A number of considerations have been taken into account in the development of the method and probes of the invention, allowing us to arrive at a useful mathematical model. One such consideration is frequency response. Bovine vaginal mucus can be considered an electrolytic solution. Charge is carried through such a solution by the transportation of ions. If an electric field is set up in the solution, the ions will tend to move towards the electrode of the opposite charge. However, there are two major factors which contribute to resist this movement of ions towards the electrodes (Davies, "The Conductivity of Solutions", John Wiley and Sons, Inc., New York (1930) page 30).

First, as an ion rests in solution, an "atmosphere" of the opposite charge is set up around it. This is due simply to the coulombic attraction between charged particles. If an electric field is than applied to the solution, the ions of one charge will move one way but their ionic atmosphere (IA) will tend to move oppositely. The ion must then move against this flow of oppositely charged particles. There is a certain characteristic resistance which the solution will have due to this. However, if the electric field is permitted to stay in one direction (i.e., a DC voltage is applied), the concentration of ions of the same charge, around each electrode, will increase to a certain level. This is referred to as polarization. A region is developed between the electrodes in which there is a lower concentration of ions which results in an increase in resistance.

A second phenomenon which contributes to the resistance of a solution also has to do with the ionic atmosphere. As the ion rests in solution, the IA is set up spherically symmetric about it. But as the ion moves through the solution the IA must increase in strength in the direction of motion and decrease in strength behind it. This causes an asymmetry of the IA which retards the motion of the ion. If the ion was to be suddenly removed, the ionic atmosphere would become random and disappear. The disappearance of the IA, however, takes a finite amount of time and is referred to as the time of relaxation. This time is dependent on both the thickness of the IA and the mobility of the ions. For KCl it is approximately equal to ##EQU6## sec., where C is the molar concentration of the solution. When an AC voltage is applied across the electrodes the ion will move back and forth in solution. If the frequency of the voltage is small compared to the time of relaxation the symmetry of the charge distribution of the IA will correspond to the instantaneous velocity of the ion. However, at frequencies which are comparable to the time of relaxation, little or no asymmetry will result. Therefore, the resistance of the solution will decrease with increasing frequency.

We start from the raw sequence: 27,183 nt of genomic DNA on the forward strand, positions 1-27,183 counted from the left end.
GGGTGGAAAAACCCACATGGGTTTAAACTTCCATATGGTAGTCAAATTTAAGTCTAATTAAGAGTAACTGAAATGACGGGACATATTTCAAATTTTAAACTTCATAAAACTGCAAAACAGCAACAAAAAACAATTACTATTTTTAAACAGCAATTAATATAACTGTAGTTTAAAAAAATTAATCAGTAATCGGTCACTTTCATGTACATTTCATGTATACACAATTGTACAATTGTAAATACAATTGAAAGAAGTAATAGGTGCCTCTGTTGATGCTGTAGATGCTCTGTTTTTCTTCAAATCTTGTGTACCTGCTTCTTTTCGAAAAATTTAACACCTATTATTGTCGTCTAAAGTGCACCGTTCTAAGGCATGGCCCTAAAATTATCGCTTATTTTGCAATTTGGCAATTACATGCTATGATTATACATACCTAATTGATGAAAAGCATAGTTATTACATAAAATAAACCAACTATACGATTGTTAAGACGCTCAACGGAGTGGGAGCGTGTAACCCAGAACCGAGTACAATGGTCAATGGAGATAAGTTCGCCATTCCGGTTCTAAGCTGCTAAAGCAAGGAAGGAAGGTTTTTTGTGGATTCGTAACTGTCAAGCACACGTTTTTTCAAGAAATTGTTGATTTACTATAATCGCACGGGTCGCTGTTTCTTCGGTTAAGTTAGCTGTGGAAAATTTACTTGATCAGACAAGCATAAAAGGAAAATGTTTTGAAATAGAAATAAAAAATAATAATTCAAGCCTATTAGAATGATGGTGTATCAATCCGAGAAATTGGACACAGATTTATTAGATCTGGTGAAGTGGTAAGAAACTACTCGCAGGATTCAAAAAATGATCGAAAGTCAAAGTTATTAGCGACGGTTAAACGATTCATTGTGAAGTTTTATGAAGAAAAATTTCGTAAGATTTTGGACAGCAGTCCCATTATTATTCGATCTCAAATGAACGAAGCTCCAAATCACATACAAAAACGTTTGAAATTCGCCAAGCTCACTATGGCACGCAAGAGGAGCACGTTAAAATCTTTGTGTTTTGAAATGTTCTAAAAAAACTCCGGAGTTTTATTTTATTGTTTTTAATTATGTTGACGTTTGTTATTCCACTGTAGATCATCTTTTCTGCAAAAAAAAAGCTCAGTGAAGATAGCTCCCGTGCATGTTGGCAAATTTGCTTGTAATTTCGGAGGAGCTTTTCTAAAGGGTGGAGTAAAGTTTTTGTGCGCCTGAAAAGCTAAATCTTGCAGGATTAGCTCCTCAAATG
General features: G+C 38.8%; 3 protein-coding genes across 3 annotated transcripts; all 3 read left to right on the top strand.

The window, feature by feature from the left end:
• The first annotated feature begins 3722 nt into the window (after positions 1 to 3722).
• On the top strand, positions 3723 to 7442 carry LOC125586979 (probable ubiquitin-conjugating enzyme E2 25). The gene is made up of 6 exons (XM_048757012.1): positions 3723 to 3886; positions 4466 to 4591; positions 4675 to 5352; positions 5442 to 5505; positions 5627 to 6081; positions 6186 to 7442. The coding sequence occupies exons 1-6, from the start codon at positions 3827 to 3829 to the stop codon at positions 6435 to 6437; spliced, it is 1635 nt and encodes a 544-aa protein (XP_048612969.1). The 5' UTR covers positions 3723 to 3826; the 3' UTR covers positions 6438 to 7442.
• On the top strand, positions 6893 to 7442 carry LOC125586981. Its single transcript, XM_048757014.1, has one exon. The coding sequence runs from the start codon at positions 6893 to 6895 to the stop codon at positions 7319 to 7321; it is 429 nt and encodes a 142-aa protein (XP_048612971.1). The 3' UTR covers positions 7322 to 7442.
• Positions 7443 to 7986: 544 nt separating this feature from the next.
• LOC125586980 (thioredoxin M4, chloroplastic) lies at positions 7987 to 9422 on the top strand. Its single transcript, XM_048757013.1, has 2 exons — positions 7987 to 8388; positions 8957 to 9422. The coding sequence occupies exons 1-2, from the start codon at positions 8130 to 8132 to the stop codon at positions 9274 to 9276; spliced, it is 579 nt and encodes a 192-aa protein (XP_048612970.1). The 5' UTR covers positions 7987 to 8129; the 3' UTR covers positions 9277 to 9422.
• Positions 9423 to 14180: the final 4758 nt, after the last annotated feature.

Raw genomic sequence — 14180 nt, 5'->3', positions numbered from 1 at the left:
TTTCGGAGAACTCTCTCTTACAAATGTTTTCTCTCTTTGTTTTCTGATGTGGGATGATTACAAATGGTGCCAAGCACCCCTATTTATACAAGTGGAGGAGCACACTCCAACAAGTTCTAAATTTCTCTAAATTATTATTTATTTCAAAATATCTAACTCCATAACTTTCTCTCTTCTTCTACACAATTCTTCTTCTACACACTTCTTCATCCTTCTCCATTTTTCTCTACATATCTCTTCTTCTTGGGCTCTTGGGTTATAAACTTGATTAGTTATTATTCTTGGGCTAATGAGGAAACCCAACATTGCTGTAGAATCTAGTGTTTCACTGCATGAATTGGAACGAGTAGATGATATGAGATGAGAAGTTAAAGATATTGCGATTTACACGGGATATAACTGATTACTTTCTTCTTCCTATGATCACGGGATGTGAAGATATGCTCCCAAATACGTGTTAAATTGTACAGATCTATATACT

Employing these two concepts (polarization and asymmetry of the IA), the response of a solution's resistivity for a very broad range of frequencies can be predicted. At a low frequency polarization will occur. As the frequency is increased, polarization will decrease and the resistivity will fall and level off at some characteristic value. This value will then be maintained for quite a wide range of frequencies until the frequency approaches the time of relaxation where it will then decrease.

In designing a probe which would be the most sensitive in detecting the changes in the resistivity of the vaginal mucus, information as to how certain parameters, such as the configuration and size of the electrodes, affect probe sensitivity is essential. Therefore, the probe, as it would operate within the vaginal tract of the cow, was mathematically modeled. By varying the parameters, the most theroetically sensitive probe could then be determined.

When the probe is placed in the vaginal tract of the cow, it is assumed that there exists a thin layer of mucus with thickness t which completely surrounds the electrode end of the probe. As the cow comes in heat, the amount of mucus in the tract increases and the specific electrical resistivity (ρ) of the mucus decreases. Therefore, it is desirable to maximize the probe's sensitivity with respect to changes in both t and ρ.

Several configurations of electrodes were considered as possible designs for the probe. The first is known as the axially parallel configuration. It consists of thin strips of metal embedded parallel to the axis of the probe. FIG. 2 shows a cross section of such a probe as it would look in the idealized vaginal tract of the cow. The electrodes are h inches long, and assumed to be very narrow (surface area effects will be considered later). They are embedded θ degrees apart in a probe r inches in radius. Around the probe is the thin layer of mucus in which all of the electric field lines are assumed to be concentrated, as the conductivity of the mucus is much greater than that of the tissue surrounding it.

From FIG. 2 it is seen that the circumferential distance between the electrodes on one side of the probe (L1) would be equal to θr where θ is measured in radians. L2, the distance around the other side, would then equal (2π-θ)r. Consider the "slab of mucus L1 inches wide, h long and t thick." Since t is small and all the electric field lines are assumed to be enclosed within the slab, the electric field is considered approximately uniform. Thus, the slab approximates a parallel plate capacitor where the equation

R=ρ(L/A)                                               (1)